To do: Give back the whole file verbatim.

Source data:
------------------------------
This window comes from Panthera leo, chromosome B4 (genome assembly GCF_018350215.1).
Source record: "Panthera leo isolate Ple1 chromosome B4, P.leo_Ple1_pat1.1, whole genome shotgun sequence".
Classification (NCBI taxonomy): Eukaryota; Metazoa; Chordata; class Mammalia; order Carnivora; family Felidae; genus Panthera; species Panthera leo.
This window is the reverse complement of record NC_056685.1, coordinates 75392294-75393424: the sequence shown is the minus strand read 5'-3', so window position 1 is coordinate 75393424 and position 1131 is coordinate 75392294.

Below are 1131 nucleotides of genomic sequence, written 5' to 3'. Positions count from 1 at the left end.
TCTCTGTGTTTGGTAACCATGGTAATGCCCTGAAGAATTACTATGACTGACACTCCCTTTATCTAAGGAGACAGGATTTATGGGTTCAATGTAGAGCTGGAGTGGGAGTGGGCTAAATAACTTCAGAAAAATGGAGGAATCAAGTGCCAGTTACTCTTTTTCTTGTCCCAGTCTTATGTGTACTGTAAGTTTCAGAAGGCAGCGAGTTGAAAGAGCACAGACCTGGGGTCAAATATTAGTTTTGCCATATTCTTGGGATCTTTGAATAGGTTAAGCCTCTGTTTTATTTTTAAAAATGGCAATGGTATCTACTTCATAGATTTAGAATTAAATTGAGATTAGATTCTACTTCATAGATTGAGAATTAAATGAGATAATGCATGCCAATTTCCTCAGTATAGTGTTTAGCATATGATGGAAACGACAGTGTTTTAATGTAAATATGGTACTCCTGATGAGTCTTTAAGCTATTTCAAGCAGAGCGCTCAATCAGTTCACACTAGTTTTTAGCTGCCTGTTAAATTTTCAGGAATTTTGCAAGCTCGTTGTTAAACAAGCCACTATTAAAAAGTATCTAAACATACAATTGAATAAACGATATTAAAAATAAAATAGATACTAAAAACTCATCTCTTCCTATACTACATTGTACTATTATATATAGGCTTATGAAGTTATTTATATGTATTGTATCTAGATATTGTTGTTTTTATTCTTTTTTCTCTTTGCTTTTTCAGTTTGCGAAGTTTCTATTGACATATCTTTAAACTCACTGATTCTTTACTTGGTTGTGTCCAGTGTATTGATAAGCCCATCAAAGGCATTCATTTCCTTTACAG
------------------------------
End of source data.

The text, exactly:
This window comes from Panthera leo, chromosome B4 (genome assembly GCF_018350215.1).
Source record: "Panthera leo isolate Ple1 chromosome B4, P.leo_Ple1_pat1.1, whole genome shotgun sequence".
Classification (NCBI taxonomy): Eukaryota; Metazoa; Chordata; class Mammalia; order Carnivora; family Felidae; genus Panthera; species Panthera leo.
This window is the reverse complement of record NC_056685.1, coordinates 75392294-75393424: the sequence shown is the minus strand read 5'-3', so window position 1 is coordinate 75393424 and position 1131 is coordinate 75392294.

Below are 1131 nucleotides of genomic sequence, written 5' to 3'. Positions count from 1 at the left end.
TCTCTGTGTTTGGTAACCATGGTAATGCCCTGAAGAATTACTATGACTGACACTCCCTTTATCTAAGGAGACAGGATTTATGGGTTCAATGTAGAGCTGGAGTGGGAGTGGGCTAAATAACTTCAGAAAAATGGAGGAATCAAGTGCCAGTTACTCTTTTTCTTGTCCCAGTCTTATGTGTACTGTAAGTTTCAGAAGGCAGCGAGTTGAAAGAGCACAGACCTGGGGTCAAATATTAGTTTTGCCATATTCTTGGGATCTTTGAATAGGTTAAGCCTCTGTTTTATTTTTAAAAATGGCAATGGTATCTACTTCATAGATTTAGAATTAAATTGAGATTAGATTCTACTTCATAGATTGAGAATTAAATGAGATAATGCATGCCAATTTCCTCAGTATAGTGTTTAGCATATGATGGAAACGACAGTGTTTTAATGTAAATATGGTACTCCTGATGAGTCTTTAAGCTATTTCAAGCAGAGCGCTCAATCAGTTCACACTAGTTTTTAGCTGCCTGTTAAATTTTCAGGAATTTTGCAAGCTCGTTGTTAAACAAGCCACTATTAAAAAGTATCTAAACATACAATTGAATAAACGATATTAAAAATAAAATAGATACTAAAAACTCATCTCTTCCTATACTACATTGTACTATTATATATAGGCTTATGAAGTTATTTATATGTATTGTATCTAGATATTGTTGTTTTTATTCTTTTTTCTCTTTGCTTTTTCAGTTTGCGAAGTTTCTATTGACATATCTTTAAACTCACTGATTCTTTACTTGGTTGTGTCCAGTGTATTGATAAGCCCATCAAAGGCATTCATTTCCTTTACAG